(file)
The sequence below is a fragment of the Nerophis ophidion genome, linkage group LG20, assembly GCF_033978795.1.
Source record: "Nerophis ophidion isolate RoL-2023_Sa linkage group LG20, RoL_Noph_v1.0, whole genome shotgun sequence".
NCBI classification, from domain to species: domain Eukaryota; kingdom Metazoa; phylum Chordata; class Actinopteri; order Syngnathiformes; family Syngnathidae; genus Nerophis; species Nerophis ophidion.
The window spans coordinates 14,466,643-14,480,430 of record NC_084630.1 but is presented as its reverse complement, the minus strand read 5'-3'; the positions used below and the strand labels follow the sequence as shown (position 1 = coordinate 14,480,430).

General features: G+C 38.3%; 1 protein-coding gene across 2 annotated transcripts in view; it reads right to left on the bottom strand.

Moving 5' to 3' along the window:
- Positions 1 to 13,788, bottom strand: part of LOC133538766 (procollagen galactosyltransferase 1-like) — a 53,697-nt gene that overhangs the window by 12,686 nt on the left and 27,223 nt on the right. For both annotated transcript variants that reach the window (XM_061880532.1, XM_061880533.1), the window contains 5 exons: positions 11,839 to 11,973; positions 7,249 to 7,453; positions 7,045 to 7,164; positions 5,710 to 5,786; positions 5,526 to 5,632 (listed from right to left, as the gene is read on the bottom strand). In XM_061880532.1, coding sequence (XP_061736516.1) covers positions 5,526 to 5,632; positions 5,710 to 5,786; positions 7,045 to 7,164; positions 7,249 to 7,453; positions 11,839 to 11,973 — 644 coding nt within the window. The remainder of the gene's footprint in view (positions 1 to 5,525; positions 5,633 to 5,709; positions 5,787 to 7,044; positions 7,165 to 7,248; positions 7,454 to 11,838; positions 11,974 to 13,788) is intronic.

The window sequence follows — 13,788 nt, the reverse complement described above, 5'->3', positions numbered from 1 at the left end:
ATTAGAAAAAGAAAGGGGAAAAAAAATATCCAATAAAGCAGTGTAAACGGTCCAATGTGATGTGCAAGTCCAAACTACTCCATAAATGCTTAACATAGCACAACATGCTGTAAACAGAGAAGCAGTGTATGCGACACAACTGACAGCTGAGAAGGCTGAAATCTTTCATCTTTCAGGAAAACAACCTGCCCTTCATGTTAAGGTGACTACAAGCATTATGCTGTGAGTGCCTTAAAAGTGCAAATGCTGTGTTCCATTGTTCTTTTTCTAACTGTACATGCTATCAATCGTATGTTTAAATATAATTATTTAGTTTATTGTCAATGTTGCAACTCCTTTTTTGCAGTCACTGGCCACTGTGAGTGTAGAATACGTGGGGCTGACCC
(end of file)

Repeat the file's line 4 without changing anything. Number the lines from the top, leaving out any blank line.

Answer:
The window spans coordinates 14,466,643-14,480,430 of record NC_084630.1 but is presented as its reverse complement, the minus strand read 5'-3'; the positions used below and the strand labels follow the sequence as shown (position 1 = coordinate 14,480,430).